NCAA
Adams

ATLANTA -- He brought the sport coat with him to be safe.

And shortly before 10 p.m. on Saturday night, John Adams, the national coordinator of men’s basketball officiating, donned his jacket and became a focal point of the NCAA’s commitment to better educate viewers.

Shortly after the end of Butler’s thrilling third-round victory against Pittsburgh, the phones started to ring. A pair of fouls called in the final seconds provided the potential for controversy and debate.

“You see the Butler foul and you’re listening to the talent and you’re thinking, ‘This could be a story,’ ” said Adams, in his third year in the role. "I don't think the Pitt-Butler game was over five minutes before my cell started going off with everybody wanting to know what we thought of the end of the game. I probably got texts and e-mails from 10 or 20 media sources within five or 10 minutes.”

Adams was in Atlanta as part of the NCAA’s Command Center, a group that included NCAA staff and Division I Men’s Basketball Committee chair Gene Smith monitoring the activity from all eight first-weekend sites at one location. Within five minutes of the game’s conclusion, new partner Turner Broadcasting wanted Adams to come on its set to discuss the chain of events and put them in the proper context. Adams and NCAA Interim Executive Vice President Greg Shaheen conferred and then started the walk to the Turner studios.

“The Association had an opportunity to be clearer,” Shaheen said. “We’re trying to create an entire experience from A-Z, to the crowning of a national champion, and this made sense to have the head of officials come on to discuss certain calls.”

I don't think the Pitt-Butler game was over five minutes before my cell started going off with everybody wanting to know what we thought of the end of the game.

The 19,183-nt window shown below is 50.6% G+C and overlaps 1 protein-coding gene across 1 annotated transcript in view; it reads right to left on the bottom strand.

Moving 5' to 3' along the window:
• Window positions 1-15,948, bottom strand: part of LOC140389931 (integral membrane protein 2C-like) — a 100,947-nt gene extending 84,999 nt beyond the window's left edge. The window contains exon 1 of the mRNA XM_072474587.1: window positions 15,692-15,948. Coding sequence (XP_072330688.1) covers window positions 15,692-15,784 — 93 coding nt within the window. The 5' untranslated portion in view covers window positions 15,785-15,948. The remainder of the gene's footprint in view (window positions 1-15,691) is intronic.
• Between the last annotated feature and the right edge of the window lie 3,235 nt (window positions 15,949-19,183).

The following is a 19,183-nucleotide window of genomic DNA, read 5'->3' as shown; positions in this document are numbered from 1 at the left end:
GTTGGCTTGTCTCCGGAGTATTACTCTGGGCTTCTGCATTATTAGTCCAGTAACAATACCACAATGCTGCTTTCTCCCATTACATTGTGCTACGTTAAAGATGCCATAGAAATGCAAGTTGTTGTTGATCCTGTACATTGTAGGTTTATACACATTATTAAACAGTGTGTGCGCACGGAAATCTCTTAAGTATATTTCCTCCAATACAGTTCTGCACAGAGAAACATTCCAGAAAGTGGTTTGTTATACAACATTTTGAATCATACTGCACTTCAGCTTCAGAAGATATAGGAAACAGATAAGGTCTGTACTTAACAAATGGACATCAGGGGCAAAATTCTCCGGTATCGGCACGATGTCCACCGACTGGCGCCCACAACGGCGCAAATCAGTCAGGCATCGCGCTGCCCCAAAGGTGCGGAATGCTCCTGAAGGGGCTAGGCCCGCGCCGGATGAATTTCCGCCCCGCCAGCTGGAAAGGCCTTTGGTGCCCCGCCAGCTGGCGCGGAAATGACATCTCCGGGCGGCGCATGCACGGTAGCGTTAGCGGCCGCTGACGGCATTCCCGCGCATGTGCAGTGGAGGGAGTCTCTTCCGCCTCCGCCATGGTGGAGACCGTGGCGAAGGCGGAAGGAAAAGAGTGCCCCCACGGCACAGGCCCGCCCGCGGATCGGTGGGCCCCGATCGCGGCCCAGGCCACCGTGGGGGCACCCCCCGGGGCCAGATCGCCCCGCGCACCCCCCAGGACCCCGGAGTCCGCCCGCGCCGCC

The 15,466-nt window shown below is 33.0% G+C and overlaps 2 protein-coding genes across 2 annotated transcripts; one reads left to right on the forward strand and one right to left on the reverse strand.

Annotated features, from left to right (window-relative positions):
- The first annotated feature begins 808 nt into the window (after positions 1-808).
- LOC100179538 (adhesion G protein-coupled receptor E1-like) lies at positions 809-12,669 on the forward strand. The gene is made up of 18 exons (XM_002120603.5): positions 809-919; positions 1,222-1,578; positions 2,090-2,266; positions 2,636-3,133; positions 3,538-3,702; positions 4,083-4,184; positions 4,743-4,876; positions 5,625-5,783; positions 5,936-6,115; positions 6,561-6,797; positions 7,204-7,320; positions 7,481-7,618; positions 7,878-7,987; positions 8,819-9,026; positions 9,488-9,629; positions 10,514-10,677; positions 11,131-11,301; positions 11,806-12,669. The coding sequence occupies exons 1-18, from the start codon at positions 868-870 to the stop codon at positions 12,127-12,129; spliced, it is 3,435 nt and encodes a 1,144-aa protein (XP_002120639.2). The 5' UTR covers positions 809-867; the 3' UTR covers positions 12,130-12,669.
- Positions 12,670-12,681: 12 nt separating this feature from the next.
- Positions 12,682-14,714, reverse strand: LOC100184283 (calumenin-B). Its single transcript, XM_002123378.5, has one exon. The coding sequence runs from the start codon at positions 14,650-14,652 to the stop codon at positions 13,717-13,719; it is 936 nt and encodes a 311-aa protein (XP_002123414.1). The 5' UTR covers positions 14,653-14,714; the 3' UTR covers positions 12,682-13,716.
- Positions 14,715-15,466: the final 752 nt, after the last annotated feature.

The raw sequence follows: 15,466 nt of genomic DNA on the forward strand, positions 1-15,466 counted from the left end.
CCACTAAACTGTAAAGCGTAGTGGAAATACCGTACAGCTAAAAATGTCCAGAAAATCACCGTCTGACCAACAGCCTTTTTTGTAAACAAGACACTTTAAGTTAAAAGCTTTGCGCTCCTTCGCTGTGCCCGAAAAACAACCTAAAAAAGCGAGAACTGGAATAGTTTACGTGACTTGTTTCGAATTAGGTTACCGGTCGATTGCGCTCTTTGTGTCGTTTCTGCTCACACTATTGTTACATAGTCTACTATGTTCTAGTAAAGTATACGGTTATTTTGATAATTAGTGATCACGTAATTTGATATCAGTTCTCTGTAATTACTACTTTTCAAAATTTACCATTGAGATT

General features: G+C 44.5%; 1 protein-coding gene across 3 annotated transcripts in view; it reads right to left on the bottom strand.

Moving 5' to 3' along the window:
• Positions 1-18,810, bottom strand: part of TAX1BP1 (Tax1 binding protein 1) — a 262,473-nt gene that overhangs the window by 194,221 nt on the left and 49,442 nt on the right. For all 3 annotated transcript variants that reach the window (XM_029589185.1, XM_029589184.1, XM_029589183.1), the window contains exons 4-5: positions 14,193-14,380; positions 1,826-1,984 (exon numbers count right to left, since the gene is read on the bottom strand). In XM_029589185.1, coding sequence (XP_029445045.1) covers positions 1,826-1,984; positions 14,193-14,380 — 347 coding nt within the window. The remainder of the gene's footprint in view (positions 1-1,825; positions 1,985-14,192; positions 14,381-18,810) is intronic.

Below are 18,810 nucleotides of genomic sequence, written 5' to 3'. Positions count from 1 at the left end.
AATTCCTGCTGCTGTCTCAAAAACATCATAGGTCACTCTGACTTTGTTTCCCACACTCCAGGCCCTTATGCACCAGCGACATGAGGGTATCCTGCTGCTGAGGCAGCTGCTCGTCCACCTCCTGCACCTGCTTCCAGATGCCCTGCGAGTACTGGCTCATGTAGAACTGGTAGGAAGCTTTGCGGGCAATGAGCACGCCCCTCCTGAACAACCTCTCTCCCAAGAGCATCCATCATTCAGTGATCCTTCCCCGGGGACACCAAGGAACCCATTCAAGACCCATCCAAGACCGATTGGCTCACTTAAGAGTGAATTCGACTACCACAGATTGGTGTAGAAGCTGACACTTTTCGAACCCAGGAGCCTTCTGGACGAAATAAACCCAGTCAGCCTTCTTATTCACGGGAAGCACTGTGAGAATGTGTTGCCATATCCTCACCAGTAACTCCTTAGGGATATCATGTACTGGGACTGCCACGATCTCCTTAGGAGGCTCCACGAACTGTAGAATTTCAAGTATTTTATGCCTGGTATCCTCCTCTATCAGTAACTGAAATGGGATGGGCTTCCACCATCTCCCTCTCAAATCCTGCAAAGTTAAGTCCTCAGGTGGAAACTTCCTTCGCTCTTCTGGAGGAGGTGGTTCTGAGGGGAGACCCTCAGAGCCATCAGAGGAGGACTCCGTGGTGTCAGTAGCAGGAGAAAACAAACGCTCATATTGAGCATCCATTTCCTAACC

-- John Adams, national coordinator of men's basketball officiating

Saturday night’s visit to the studio set wouldn’t be Adams’ last of the weekend. After the conclusion of the North Carolina-Washington game Sunday, Adams was once again asked to clarify the mechanics of a timing decision in the final second. Shaheen makes it clear, however, the intent is not to develop another on-air personality. Instead, the opportunity is to use the resources available through the NCAA’s broadcast partnership with Turner and CBS to provide the most accurate and educational viewing experience possible.

“John is perhaps the latest reluctant face; he didn’t take the job to do this,” Shaheen said. “I told John leading up to this year’s tourney to bring a sport coat and there may be a circumstance where he had to talk about a play. These plays are going to happen − we’re all human − but I think we have an obligation to explain these plays to viewers as best as we possibly can.”

The ability to put Adams quickly into this role is one of the benefits of the Command Center. The genesis of it dates to 2003 when Shaheen devised a one-stop shop to monitor the activities of all eight first-weekend sites as competition overlapped with the start of the war with Iraq. The ability to communicate with each of the eight venues and monitor activities paid immediate dividends.

“It became accidentally self-evident that one room set up with computers, phones, feeds from each of the sites was far more practical,” Shaheen said.

Traditionally set in Indianapolis, the Command Center moved to Atlanta this year after the establishment of the NCAA’s new arrangement with Turner and CBS. With Shaheen, Adams and Smith among those monitoring each game over the first weekend of the tournament, the opportunity and proximity to Turner’s studio proved useful. Adams acknowledged several close plays over the opening weekend, but he emphasized that his officials performed well.

"We've had 52 games, and I think we're really only talking about plays in two or three of the games,” said Adams. "I would tell you I'm very pleased so far. We always strive to get all of them right in every game, and we'll keep trying to do that."